Family and twin studies of cADHD demonstrate a high heritability, estimated to be around 70–80% from twin studies.6, 7 Relatively few studies have investigated the genetic and environmental contributions to the developmental course and outcomes in adulthood. Longitudinal twin studies show that the continuity of symptoms from childhood through to adolescence is predominantly due to common genetic influences.8, 9, 10 Although such stable genetic effects are likely to continue beyond the adolescent years, there are only a few studies investigating this.

Genetic research on ADHD started with the finding that hyperactivity tends to aggregate in families.11, 12 Since then, family studies have shown that ADHD shows familial clustering both within and across generations. Increased rates of ADHD among the parents and siblings of ADHD children have been observed.13, 14 In addition, strongly increased risks for ADHD (57%) among the offspring of adults with ADHD have been reported.15 Also, compared with the risk for ADHD among the siblings of children with ADHD (15%), siblings of adults with ADHD were found to have a strongly increased ADHD risk (41%).16 Furthermore, a prospective 4-year follow-up study of male children into mid-adolescence found the prevalence of ADHD to be significantly higher among the parents and siblings of persistent ADHD child probands compared with the relatives of ADHD probands in whom ADHD remitted.17 Taken together, these studies suggest that the risk for ADHD may be greater among the first-degree relatives of probands with ADHD that persists into adolescence and adulthood than that among the relatives of probands with ADHD that remits before adulthood.17, 18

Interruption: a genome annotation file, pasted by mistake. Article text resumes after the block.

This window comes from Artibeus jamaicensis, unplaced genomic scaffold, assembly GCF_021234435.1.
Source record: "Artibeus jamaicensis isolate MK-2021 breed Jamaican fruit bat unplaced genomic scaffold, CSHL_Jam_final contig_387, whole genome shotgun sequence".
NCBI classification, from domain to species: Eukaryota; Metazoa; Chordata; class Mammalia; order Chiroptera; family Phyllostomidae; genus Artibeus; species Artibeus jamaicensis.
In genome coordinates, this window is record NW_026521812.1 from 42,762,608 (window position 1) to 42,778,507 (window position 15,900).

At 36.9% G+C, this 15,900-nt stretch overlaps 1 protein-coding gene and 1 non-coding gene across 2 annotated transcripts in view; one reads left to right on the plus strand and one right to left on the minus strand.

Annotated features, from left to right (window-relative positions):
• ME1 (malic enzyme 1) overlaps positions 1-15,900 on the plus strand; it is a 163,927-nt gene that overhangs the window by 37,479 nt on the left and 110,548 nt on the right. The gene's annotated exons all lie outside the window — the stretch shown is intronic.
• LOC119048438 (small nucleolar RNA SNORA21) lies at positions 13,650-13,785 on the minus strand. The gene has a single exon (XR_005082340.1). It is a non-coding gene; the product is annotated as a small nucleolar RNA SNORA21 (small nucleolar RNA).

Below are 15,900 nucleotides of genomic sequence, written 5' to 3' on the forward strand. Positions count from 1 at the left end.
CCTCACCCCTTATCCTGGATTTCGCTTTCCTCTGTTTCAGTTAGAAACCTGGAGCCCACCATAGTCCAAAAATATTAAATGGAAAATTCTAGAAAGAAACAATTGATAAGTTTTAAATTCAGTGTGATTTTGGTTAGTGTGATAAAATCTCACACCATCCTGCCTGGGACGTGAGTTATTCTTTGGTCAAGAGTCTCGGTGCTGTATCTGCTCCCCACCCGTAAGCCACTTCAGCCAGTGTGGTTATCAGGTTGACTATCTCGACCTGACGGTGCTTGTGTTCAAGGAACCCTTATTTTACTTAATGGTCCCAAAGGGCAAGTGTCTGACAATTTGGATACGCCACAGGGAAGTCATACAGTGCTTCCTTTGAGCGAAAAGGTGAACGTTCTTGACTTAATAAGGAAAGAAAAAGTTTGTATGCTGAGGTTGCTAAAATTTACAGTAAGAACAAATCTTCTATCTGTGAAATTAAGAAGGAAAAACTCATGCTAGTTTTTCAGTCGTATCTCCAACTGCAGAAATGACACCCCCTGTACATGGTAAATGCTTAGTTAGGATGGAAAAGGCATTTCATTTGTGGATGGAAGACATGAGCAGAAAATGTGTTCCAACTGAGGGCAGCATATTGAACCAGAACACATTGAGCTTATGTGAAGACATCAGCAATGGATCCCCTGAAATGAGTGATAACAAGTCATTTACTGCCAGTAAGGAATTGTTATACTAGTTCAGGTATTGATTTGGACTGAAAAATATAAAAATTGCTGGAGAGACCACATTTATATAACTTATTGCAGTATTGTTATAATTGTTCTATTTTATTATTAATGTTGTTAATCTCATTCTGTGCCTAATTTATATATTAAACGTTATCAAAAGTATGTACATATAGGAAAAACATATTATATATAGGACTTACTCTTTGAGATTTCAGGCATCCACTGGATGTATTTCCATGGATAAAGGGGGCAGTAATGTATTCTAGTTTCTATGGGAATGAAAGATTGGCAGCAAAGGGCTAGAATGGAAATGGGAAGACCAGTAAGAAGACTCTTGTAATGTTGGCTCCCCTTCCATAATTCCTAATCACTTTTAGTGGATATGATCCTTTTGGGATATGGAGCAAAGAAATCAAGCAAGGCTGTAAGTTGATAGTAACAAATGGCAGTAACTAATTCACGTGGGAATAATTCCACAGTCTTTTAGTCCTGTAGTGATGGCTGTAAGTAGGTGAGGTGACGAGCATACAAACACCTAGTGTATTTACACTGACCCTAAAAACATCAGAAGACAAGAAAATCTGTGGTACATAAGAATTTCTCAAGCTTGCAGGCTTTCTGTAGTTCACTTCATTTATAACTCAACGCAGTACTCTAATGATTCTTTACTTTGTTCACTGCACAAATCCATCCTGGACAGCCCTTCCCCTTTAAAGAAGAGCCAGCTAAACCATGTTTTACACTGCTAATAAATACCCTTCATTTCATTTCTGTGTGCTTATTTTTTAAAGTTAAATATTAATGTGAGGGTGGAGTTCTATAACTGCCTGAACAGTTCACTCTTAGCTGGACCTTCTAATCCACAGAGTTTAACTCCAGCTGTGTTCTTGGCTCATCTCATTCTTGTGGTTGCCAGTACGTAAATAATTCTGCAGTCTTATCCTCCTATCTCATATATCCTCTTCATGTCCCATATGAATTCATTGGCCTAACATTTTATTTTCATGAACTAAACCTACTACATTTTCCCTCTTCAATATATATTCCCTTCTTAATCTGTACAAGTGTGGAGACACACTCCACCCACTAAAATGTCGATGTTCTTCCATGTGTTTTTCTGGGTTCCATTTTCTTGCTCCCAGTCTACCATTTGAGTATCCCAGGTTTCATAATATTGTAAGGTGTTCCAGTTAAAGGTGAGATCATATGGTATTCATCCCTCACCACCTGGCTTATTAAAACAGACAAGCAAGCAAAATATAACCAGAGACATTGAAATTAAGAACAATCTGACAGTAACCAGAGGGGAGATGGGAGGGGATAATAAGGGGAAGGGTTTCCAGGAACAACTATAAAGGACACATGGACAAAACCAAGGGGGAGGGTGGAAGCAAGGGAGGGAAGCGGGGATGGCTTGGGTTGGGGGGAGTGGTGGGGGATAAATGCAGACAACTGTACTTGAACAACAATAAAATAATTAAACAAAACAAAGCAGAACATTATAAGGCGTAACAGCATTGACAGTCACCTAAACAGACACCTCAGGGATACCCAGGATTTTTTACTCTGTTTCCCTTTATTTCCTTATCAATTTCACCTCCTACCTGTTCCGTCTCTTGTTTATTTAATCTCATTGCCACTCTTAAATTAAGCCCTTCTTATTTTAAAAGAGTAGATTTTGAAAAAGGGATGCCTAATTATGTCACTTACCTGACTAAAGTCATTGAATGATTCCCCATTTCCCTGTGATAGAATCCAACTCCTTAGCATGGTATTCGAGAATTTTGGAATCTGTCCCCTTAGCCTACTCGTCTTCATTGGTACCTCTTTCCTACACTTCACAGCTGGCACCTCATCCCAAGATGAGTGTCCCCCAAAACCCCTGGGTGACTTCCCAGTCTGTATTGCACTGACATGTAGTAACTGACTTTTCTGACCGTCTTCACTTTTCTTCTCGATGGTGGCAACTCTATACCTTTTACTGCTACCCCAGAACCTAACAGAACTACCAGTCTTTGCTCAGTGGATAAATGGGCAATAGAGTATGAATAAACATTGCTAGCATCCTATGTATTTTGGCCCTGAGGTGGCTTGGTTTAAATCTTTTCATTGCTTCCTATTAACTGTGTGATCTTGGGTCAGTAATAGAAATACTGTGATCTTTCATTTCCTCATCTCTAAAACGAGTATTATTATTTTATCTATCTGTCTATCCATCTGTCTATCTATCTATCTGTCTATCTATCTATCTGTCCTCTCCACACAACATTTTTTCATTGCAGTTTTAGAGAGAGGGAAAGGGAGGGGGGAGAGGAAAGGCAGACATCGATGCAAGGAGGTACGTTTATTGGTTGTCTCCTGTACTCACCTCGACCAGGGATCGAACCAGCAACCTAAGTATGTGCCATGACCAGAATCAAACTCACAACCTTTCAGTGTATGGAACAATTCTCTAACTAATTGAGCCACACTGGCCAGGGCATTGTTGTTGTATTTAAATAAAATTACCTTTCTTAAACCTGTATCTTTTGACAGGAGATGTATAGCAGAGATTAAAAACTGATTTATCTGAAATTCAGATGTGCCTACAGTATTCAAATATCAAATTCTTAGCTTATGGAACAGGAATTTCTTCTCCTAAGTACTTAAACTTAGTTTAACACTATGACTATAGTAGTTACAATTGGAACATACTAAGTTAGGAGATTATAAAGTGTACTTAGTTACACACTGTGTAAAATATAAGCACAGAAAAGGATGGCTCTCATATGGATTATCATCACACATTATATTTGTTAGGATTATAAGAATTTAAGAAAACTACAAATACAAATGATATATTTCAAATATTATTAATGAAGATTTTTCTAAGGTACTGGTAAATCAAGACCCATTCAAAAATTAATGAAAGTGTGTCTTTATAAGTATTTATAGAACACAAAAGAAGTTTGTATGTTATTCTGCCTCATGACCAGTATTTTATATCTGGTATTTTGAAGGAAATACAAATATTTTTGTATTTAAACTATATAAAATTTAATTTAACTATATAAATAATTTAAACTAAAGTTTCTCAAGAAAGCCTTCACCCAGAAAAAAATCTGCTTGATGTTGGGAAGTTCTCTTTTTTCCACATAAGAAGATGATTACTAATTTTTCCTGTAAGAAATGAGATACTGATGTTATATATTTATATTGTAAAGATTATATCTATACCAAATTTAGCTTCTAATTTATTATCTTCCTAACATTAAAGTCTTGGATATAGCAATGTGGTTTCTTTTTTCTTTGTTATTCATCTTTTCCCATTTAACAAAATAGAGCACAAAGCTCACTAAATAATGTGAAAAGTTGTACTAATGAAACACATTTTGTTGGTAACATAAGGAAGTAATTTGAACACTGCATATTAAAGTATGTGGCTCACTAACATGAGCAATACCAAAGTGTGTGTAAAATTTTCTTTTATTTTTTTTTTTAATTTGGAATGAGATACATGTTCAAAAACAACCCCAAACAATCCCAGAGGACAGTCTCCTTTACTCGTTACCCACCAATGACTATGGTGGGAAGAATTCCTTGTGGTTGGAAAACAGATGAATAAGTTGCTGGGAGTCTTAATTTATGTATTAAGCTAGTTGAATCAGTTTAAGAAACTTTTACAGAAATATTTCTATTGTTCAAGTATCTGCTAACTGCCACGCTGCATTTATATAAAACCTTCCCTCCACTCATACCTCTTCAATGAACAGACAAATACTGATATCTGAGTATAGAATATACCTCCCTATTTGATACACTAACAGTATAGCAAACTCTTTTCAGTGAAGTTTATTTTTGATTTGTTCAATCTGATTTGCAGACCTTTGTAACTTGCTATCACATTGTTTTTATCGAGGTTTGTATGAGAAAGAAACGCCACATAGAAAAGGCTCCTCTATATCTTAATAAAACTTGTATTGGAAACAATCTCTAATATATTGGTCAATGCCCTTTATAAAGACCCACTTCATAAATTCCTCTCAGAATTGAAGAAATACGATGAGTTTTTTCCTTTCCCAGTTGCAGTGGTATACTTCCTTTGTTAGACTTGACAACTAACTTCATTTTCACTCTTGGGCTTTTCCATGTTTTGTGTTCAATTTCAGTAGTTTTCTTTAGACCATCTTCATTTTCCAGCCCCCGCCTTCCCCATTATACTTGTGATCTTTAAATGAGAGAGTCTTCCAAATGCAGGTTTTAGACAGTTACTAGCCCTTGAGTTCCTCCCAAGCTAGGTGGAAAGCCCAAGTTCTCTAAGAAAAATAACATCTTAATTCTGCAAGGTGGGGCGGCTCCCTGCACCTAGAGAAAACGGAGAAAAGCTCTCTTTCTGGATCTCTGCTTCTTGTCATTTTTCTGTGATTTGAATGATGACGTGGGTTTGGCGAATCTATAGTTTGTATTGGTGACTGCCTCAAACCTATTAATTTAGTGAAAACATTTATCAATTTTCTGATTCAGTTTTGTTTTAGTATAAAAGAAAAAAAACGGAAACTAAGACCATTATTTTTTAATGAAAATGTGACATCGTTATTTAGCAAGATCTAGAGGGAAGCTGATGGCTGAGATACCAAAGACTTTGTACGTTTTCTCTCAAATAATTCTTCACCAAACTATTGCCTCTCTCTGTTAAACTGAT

Whether such familial risks reflect genetic or environmental factors can be clarified using adoption and twin studies. Adoption studies found that ADHD is transmitted only to biological relatives, which strongly implicates genetic factors as the main causal influences on familial risk for the disorder.11, 12, 19, 20, 21 These studies showed (for both current and retrospective symptoms in adults) that cADHD in child relatives predicts aADHD (or associated symptoms) in adult relatives. However, both adoption and family studies identify discrepancies related to different sources of ratings, with self-evaluation of ADHD symptoms by adults providing less evidence of familial effects than informants or cognitive performance data.19, 22, 23

Recently, four adult population twin studies using self-ratings of ADHD symptoms have been completed, which all found heritabilities that are far lower than those found in similar studies of parent- or teacher-rated cADHD: 41% for retrospectively reported childhood ADHD symptoms in a sample of 345 US veterans aged 41–58 years old,24 40% for current inattention problems in a Dutch study of 4245 18–30-year olds,8 30% for current ADHD symptoms in a Dutch study of over 12 000 twin pairs with an average age of 31 years25 and 35% for current ADHD in a Swedish sample of more than 15 000 twin pairs aged 20–46 years (Larsson et al., unpublished data). The situation is similar in adolescence, as adolescent twin studies using self-ratings show lower heritability estimates than studies of parent or teacher ratings,26, 27 suggesting that self-ratings may be a poorer measure of the underlying genetic liability to ADHD than informant reports or clinical interviews. Although the estimated heritability in self-rated ADHD symptoms in adult populations is lower than that derived from parent or teacher ratings of cADHD, the pattern of findings is identical. Both types of studies find that there are no gender differences observed in the estimates of heritability, heritability estimates are stable across the age-span (for each type of measurement approach), there are similar estimates of the genetic correlation (the proportion of shared genetic effects) of 60–70% between inattention and hyperactivity-impulsivity, familial effects are all genetic in origin with no shared environmental influences, and no threshold effects are found. This suggests that for both child and adult ADHD the disorder is best perceived as the impairing extreme of a quantitative trait (Larsson et al., unpublished data; ref. 28).